Peter's Stories #1 - Cicadas.
Christmas is Coming
As a Lowveld resident how do we know that Christmas is coming? Not because the geese are getting fat but because Christmas Beetles are humming in full chorus, so loud at times that it is difficult to hold a conversation in their midst. They start their merry song when the weather is hot and balmy about a month or more before Christmas and continue well into January, or even early February at times. Hence the name we all give them.
Actually they are not beetles at all, but an insect in a Family of their own, known as the Cicadidae, commonly called Cicadas. There are many species throughout the country and the one we refer to as a Christmas Beetle is generally the Giant Forest Cicada Pycna semiclara. Its favourite hang out is subtropical riverine forest and you will certainly hear them in the Klaserie Private Nature Reserve along rivers and drainage lines where there is dense tree cover. It is a large insect with a wingspan of about 90 mm. They are not easily seen as their green and brown colouring blends in perfectly with the trees they attach themselves to in order to feed on the sap. Also, their song has a ventriloquial effect, making it difficult for us humans to locate the exact spot where the sound is coming from.
Like many humans they are gregarious and congregate in large numbers, attracted to each other by the loud music the males make by singing in chorus. The females are voiceless but lovingly home into the non-stop, shrill and deafening music played by the guys. The males are unique in that they have a built-in sound producing organ consisting of a cavity on both sides of the abdomen where the drums are lodged and this sound-producing organ is covered by plates. The drums, or timbals, are tightly stretched membranes with strong muscles attached to them. By contraction and expansion of these muscles the timbals are made to vibrate, producing the shrill sound. The plates can be raised or lowered during the song to increase or diminish the sound, and thus attract some gorgeous and loving female. She has a pair of mirrors at the base of her abdomen that serve as her ears. Just like some of our kind the loud song serves as an assembly call and also has a stimulating effect on the mating instinct.
Something else similar to us is their complicated life history, and they take about seventeen years to reach maturity. In South Africa their life history has not been well documented, but in North America there is at least one species on which detailed studies have shown their longevity. Throughout its life our cicada is a sap-sucker, and because of the constant fluid intake they actually need to pee frequently, believe it or not. Thus it is wise to wear a hat when walking under trees full of cicadas, and it is not wise to open your mouth when looking up.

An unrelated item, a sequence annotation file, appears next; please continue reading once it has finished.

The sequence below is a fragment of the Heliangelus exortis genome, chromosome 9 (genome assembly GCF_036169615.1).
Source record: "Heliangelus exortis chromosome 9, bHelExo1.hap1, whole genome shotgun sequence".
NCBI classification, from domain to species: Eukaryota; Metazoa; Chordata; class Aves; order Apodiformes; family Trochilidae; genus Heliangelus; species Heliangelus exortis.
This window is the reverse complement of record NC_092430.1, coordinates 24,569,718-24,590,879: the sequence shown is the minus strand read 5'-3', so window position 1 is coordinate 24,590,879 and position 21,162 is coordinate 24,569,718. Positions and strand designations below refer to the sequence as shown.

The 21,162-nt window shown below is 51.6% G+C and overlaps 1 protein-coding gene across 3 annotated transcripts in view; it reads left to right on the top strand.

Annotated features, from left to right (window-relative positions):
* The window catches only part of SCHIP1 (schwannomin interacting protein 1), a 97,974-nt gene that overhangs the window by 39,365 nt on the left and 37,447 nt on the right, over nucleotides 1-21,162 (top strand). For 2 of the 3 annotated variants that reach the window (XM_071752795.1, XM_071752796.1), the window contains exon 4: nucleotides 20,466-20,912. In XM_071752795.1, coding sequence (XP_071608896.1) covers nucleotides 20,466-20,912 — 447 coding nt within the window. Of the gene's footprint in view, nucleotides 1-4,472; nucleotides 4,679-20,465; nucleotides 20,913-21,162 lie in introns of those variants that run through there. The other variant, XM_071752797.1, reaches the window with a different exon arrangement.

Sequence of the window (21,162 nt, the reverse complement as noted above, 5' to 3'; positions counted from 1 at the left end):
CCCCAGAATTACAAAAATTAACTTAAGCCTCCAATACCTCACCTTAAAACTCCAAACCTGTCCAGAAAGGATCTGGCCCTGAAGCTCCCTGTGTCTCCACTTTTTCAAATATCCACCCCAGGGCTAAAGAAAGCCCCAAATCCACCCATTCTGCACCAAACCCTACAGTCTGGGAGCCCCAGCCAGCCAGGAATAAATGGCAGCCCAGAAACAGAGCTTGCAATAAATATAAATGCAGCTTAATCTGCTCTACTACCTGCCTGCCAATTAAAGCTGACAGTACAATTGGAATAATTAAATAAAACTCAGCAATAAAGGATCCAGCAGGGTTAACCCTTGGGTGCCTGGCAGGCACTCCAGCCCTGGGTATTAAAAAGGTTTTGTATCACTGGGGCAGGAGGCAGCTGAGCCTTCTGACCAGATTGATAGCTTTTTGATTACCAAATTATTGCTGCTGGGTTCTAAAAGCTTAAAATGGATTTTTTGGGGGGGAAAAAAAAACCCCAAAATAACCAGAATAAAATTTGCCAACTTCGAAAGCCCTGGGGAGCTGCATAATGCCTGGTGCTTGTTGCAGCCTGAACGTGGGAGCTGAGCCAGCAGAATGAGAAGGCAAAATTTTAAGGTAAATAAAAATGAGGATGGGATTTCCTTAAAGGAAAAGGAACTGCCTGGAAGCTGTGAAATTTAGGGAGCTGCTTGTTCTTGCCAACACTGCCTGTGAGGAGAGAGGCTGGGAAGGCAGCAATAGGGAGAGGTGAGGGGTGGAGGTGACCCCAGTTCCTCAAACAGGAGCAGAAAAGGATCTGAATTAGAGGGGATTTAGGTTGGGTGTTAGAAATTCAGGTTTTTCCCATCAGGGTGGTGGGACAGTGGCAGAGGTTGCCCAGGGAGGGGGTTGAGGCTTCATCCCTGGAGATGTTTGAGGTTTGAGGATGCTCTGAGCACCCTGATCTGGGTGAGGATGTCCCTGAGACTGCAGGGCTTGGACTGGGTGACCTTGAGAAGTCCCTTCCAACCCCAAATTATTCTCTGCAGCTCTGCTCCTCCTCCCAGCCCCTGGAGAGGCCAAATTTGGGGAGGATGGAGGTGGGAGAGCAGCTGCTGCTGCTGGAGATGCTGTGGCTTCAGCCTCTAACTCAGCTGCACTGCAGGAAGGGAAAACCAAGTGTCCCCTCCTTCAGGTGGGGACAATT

Eggs are deposited by our male songsters chosen female in slits in the bark of trees where she has been feeding on the sap. They take about six weeks to hatch and the little infant resembles its parents but is stoutly built and has spiny thighs that serve as digging instruments. The little chap drops to the ground and immediately burrows into the soil, where it spends its entire immature life in search of roots where it can feed on the sap and slowly grow to maturity. It then emerges from underground, climbs a short way up a tree trunk, where it rests for some time before its skin splits down the back and the adult cicada struggles out, slowly and laboriously.
Most humans have a dread of insects en masse and fear that they must be doing damage to the vegetation. Then of course out comes the insecticide. In the case of cidadas they are not doing any damage whatsoever and in fact are beneficial to the ecology. First of all they are a valuable food source to birds and other wildlife, and even to humans in some areas. Their egg-laying in slits in the tree produced by the females is a natural prunage which results in new foliage and more and better fruit production. Still further, emergence from the ground by numerous youngsters turns over the soil and decaying bodies when they die puts nitrogen and other nutrients into the soil.
The final stage in the life-cycle is when the new arrival, our teenager, is clinging to a tree trunk after struggling from the split skin of the sub-adult. As soon as his wings have expanded and dried he is ready to fly away and spend time reveling in the sunshine, singing his loud, monotonous song to attract a mate and start the process all over again. Christmas is ‘humming’.
Take a look and a listen to this video to hear the ear-splitting hum of Cicadas in Mozambique's Gorongosa National Park.